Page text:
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Gabba pitch isn’t a good advertisement for Test cricket: Elgar

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Last updated on 19 Dec 2022 | 01:25 PM
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Gabba pitch isn’t a good advertisement for Test cricket: Elgar

ICC are yet to take a decision on the Gabba pitch

866 deliveries – that’s all it took for the much-awaited first Test between South Africa and Australia – to get a result. Five-and-a-half sessions after South Africa were put into bat, there was a result: Australia won by six wickets. Whilst there were several poor batting decisions and rash shots, the pitch wasn’t overly conducive for good batting. 

South African skipper Dean Elgar had a damming assessment of the conditions in Brisbane, calling it as a “poor advertisement” for the longest format of the game. Day one and two of the Gabba Test saw 34 wickets fall, with a slender batting average, that hasn’t been seen a whole lot in international cricket. 

"Let's not waste any time. You've got to ask yourself - is that a good advertisement for our format? Thirty-four wickets in two days; a pretty one-sided affair I would say. We want to see the game go to four or five days,” Dean Elgar said in the post-match press conference. 

"The nature of how it started to play, with some seriously steep bounce with the old ball, you're on a hiding to nothing as a batting unit. Only three batsmen applied themselves half decently and scored runs. I don't think that was a very good Test wicket."

Not just that, Elgar went on to even open up, alleging that the umpires ignored all questions about the playing conditions. 

"When 'KG' got Head out down leg [on Sunday], I said, 'How long does it go on for before it potentially is unsafe?' Then Nortje was bowling those short ones that were flying over our heads. I know the game was dead and buried. It was never to change or put a halt to the game, but that was where the umpires' discretion comes into play; not us as players,” he added.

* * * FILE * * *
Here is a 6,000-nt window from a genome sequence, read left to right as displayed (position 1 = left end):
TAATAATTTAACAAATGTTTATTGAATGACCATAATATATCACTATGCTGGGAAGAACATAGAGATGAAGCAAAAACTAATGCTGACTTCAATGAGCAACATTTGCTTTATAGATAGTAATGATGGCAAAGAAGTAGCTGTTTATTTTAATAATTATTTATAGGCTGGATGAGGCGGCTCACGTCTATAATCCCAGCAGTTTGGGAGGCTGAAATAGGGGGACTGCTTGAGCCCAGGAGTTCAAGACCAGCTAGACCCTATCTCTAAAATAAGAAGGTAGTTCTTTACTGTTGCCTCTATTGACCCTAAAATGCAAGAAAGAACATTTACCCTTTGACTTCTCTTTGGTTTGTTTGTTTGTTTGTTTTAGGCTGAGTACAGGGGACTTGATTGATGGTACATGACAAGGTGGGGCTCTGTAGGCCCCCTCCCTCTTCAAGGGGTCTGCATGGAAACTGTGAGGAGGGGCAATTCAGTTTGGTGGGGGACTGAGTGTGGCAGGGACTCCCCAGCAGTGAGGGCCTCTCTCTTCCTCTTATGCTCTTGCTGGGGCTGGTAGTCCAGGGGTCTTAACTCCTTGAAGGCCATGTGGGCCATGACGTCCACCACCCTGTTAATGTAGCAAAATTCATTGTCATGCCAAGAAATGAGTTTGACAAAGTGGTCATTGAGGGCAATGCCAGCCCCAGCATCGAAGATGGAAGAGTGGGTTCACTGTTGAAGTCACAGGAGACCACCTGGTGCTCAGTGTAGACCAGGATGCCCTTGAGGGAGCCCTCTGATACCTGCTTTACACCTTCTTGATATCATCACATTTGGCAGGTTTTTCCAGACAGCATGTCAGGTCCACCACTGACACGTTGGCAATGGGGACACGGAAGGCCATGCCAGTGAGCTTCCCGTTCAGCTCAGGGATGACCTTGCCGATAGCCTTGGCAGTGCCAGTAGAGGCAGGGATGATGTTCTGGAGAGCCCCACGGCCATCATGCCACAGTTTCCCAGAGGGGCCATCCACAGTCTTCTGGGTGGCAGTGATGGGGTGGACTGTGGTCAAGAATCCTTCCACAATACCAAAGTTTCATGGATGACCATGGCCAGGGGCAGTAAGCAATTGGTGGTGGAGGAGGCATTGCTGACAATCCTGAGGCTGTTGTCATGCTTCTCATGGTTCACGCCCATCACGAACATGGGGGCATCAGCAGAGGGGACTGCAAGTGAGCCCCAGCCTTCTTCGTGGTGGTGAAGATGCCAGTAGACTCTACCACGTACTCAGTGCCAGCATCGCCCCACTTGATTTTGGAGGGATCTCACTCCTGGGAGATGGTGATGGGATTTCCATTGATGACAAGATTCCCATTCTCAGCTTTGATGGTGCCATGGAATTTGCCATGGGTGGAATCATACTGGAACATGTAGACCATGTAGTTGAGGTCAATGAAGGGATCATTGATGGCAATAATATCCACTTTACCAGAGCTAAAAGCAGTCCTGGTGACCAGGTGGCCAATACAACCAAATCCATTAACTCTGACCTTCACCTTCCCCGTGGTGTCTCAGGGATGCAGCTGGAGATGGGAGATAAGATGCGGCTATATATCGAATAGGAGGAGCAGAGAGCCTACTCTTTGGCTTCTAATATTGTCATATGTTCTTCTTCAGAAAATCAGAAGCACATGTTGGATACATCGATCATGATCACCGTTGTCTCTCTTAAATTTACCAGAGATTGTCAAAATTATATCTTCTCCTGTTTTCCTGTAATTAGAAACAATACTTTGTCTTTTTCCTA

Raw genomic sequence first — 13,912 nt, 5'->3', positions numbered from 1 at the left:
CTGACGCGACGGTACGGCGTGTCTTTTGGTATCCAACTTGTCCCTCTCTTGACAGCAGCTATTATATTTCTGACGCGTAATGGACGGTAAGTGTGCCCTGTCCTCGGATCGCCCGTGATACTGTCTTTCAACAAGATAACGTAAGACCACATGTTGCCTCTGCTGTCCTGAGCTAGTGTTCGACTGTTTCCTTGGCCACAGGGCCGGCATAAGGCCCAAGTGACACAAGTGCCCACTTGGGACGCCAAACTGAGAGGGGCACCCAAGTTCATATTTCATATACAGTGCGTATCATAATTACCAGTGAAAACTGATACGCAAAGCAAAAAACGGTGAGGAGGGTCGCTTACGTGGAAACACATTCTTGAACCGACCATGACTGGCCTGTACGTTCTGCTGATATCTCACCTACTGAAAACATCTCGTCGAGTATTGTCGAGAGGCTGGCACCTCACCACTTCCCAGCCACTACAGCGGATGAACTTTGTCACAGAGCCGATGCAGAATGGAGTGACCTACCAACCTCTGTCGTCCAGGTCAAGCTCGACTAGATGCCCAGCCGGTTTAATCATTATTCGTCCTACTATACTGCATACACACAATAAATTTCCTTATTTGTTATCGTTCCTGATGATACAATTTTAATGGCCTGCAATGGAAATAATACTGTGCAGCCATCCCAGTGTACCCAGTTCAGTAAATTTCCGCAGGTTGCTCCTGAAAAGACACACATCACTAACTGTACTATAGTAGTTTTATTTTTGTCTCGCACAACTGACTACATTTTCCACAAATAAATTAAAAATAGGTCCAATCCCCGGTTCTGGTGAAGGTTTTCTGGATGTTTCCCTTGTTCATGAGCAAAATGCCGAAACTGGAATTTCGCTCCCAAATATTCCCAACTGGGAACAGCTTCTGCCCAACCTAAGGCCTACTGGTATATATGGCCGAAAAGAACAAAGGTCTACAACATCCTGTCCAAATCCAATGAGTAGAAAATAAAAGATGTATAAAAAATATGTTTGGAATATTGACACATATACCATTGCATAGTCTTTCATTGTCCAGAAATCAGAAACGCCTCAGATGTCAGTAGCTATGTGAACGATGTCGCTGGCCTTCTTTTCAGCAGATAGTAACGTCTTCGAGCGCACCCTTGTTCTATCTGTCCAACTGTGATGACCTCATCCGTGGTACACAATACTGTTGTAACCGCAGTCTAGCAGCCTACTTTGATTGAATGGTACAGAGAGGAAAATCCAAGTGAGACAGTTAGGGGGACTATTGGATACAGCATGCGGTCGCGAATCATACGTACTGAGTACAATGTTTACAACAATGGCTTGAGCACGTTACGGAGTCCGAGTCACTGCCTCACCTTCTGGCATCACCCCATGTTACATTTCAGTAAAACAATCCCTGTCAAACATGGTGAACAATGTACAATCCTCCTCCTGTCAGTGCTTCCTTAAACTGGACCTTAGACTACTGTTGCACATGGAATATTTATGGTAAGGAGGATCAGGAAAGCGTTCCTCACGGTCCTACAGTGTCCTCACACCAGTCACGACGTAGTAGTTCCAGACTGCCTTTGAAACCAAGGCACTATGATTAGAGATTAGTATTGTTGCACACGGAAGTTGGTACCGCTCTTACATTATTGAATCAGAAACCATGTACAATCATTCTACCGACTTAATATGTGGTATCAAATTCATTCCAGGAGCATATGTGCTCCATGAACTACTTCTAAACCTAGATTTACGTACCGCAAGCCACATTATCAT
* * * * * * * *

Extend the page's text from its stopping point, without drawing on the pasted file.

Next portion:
However, Elgar refused to comment on the safety of the pitch, but insisted that there was plenty of room for improvement, owing to the divots. 

"I'm not a curator and I wouldn't know how to prepare a cricket pitch, but it was interesting to see how quickly this one actually did start divotting and how quickly the ball sped up; especially the new ball. Also today the older ball was flying through, which shouldn't be really happening. The divots had a big role to play, especially with the sideways movement and then up and down. And then the ball that's got that steep bounce, which is quite something to face."

Is there a possible debut? Elgar answered that question with diplomacy, stating that all options are still on the table, and necessarily did not point out at which direction the Proteas are heading. 

"All options are on the table. But you still have to go away and give your batters the confidence and the positivity. The guys in the changeroom have played enough cricket to know that this was maybe one of those instances where... let's be honest and let's be real about what's just happened,” he added.

Yet again, the South African skipper and one of their most crucial batters, pointed out at how they were “jaffaed” out in the conditions that aided the bowlers. 

“It's not like our guys were throwing wickets away. We were getting absolutely jaffaed out really. And [Australia] bowled properly. You've got to take all of that into consideration.”

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